|• Mayor||Billy Phelps|
|• Total||3.35 sq mi (8.69 km2)|
|• Land||3.33 sq mi (8.62 km2)|
|• Water||0.03 sq mi (0.07 km2)|
|Elevation||568 ft (173 m)|
| • Estimate |
|• Density||752.93/sq mi (290.73/km2)|
|Time zone||UTC-6 (CST)|
|• Summer (DST)||UTC-5 (CDT)|
|Area code(s)||270 & 364|
|GNIS feature ID||0498600|
Morgantown is a home rule-class city in, and the seat of Butler County, Kentucky, United States. The population was 2,471 at the time of the 2020 Census.
The settlement may have originally been called Funkhouser Hill after Christopher Funkhouser, the local landowner who donated 60 acres (24 ha) of land to establish a seat for the newly formed Butler County in 1811. The etymology of the city's present name (originally written Morgan Town) is uncertain. It may have been chosen to honor a hunter named Morgan or to honor Daniel Morgan Smith, the first white child born in the town. It was incorporated as Morgantown by the state assembly in 1813, although the post office also went by the name Butler Court House during the 19th century.
Granville Allen, a member of the 17th Kentucky Infantry, was one of the first Union soldiers to die in the Civil War, in a skirmish on October 29, 1861. A monument was erected by the Granville Allen Post #93 GAR. This first skirmish between the North and South took place on the Daniel Boone Johnson property. The Johnson Cemetery is still there and is directly above the monument, which is a limestone marker cut into the side of the old Logansport road.
Morgantown has one of only two monuments in the country dedicated to soldiers of both sides who died in the Civil War. The Confederate-Union Veterans' Monument in Morgantown is located on the grounds of the county courthouse.
The city formerly had a sister city in Tatsuruhama, Japan, but that city is now part of Nanao.
Morgantown is located near the center of Butler County at (37.219465, -86.692513). It is situated on the top of a bluff on the west side of the Green River.
According to the United States Census Bureau, the city has a total area of 2.4 square miles (6.3 km2), of which 0.012 square miles (0.03 km2), or 0.49%, is water.
The climate in this area is characterized by hot, humid summers and generally mild to cool winters. According to the Köppen Climate Classification system, Morgantown has a humid subtropical climate, abbreviated "Cfa" on climate maps.
|U.S. Decennial Census|
As of the census of 2000, there were 2,544 people, 1,051 households, and 627 families residing in the city. The population density was 754.8 inhabitants per square mile (291.4/km2). There were 1,148 housing units at an average density of 340.6 per square mile (131.5/km2). The racial makeup of the city was 95.52% White, 1.10% African American, 0.16% Native American, 0.31% Asian, 2.36% from other races, and 0.55% from two or more races. Hispanic or Latino of any race were 3.22% of the population.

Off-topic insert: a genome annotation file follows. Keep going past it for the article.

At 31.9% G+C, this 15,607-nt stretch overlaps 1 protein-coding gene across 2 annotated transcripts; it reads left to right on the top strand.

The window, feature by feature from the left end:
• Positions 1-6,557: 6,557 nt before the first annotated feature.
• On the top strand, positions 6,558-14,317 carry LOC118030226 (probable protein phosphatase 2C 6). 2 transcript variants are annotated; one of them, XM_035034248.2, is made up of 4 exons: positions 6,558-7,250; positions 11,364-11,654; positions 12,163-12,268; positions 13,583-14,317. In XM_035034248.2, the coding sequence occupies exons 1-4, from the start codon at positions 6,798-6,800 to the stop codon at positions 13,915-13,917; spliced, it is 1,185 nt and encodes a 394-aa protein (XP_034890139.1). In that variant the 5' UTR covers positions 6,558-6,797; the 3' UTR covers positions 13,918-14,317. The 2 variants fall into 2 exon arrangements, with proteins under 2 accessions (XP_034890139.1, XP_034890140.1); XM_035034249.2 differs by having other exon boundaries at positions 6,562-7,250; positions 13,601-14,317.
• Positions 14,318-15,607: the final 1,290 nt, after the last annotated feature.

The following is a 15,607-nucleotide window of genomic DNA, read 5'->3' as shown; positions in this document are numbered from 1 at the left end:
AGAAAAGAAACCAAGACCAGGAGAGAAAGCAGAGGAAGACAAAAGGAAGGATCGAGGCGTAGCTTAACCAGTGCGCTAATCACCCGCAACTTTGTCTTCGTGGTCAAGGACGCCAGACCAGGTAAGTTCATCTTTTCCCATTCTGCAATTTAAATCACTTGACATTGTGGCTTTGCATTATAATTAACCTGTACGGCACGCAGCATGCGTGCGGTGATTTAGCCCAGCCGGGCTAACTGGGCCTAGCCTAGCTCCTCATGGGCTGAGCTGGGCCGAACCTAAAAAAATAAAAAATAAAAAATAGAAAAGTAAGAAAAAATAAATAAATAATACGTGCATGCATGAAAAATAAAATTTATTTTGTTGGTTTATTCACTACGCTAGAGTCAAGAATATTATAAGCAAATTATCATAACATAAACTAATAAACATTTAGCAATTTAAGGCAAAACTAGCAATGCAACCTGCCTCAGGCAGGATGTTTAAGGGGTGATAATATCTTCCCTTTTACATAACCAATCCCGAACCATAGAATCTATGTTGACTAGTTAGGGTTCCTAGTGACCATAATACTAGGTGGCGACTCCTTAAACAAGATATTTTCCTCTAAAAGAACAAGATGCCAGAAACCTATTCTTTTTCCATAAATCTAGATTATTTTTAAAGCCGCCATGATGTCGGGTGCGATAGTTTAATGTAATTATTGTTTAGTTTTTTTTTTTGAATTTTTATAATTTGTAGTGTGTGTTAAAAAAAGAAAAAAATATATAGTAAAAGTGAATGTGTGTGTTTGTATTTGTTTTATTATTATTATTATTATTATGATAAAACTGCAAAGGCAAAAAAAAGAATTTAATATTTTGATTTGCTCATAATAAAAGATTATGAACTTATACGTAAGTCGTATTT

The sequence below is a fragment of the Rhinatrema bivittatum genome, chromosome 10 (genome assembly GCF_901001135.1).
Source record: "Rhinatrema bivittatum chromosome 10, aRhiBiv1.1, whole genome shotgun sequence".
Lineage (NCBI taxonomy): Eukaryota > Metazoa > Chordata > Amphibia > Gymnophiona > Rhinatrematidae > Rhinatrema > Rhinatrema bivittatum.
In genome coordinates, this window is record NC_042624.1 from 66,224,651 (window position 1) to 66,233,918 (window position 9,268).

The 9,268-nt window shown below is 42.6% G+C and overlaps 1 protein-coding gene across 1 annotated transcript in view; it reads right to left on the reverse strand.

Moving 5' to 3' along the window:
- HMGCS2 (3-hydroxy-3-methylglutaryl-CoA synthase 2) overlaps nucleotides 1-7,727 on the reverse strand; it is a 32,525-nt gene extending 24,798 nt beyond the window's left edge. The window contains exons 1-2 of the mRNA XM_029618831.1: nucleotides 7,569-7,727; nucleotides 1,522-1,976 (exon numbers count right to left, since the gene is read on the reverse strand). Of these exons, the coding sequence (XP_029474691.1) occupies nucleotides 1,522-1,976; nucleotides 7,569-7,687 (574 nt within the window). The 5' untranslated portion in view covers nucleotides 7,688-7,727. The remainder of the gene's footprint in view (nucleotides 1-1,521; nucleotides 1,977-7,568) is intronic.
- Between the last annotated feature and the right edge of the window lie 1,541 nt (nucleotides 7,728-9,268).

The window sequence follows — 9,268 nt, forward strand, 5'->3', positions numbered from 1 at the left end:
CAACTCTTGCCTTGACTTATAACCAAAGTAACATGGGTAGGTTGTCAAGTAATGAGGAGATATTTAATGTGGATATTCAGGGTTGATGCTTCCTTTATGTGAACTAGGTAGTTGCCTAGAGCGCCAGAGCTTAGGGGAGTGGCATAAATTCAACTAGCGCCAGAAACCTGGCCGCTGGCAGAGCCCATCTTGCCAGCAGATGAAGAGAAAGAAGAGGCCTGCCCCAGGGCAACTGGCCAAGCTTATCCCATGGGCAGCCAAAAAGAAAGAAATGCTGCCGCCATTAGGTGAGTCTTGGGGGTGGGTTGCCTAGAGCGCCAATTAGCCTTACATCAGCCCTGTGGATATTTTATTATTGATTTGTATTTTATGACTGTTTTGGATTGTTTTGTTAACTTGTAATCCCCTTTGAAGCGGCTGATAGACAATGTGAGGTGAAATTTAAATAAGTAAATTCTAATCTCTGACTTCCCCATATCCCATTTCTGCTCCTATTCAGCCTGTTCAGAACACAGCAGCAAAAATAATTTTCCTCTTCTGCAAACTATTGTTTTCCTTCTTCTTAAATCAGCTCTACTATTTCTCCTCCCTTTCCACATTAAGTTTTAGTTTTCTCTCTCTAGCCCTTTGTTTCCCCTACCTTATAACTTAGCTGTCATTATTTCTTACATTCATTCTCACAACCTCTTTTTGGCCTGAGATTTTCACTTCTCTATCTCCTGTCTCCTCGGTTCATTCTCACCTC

There were 1,051 households, out of which 29.0% had children under the age of 18 living with them, 40.9% were married couples living together, 15.3% had a female householder with no husband present, and 40.3% were non-families. 36.9% of all households were made up of individuals, and 18.5% had someone living alone who was 65 years of age or older. The average household size was 2.23 and the average family size was 2.90.
In the city, the population was spread out, with 23.0% under the age of 18, 11.2% from 18 to 24, 24.8% from 25 to 44, 21.0% from 45 to 64, and 19.9% who were 65 years of age or older. The median age was 38 years. For every 100 females, there were 82.9 males. For every 100 females age 18 and over, there were 76.9 males.
The median income for a household in the city was $19,912, and the median income for a family was $27,218. Males had a median income of $24,671 versus $18,594 for females. The per capita income for the city was $12,100. About 24.9% of families and 27.6% of the population were below the poverty line, including 36.0% of those under age 18 and 21.2% of those age 65 or over.
In 2010, Morgantown had the 16th-lowest median household income of all places in the United States with a population over 1,000.
Prior to 1917, the city's primary channel of transportation was the Green River. However, in 1917, the river froze, leaving the city without supplies for two months. A subsequent period of road-building began, and in 1930, a road connecting Morgantown with Bowling Green provided an alternate conduit for commerce.
Morgantown is now served by Interstate 165 and it is along the proposed Interstate 67 corridor. Via I-165 it is 23 miles (37 km) southeast to Bowling Green and 48 miles (77 km) north to Owensboro on the Ohio River. Other major roads serving the city include U.S. Highway 231, Kentucky Route 70, and Kentucky Route 79. Kentucky Route 403 is a minor artery in and out of town.
The city does not have railroad service.
Morgantown is home to these public schools as part of the Butler County Schools District:
Morgantown also has a lending library, the Butler County Public Library.
Morgantown's municipal park, Charles Black City Park, is home to the annual Green River Catfish Festival held the week of July 4. The festival has been held annually since July 1980. In addition to the city park, the catfish festival also includes a catfish tournament on the Green River, where the grand prize is $2,500.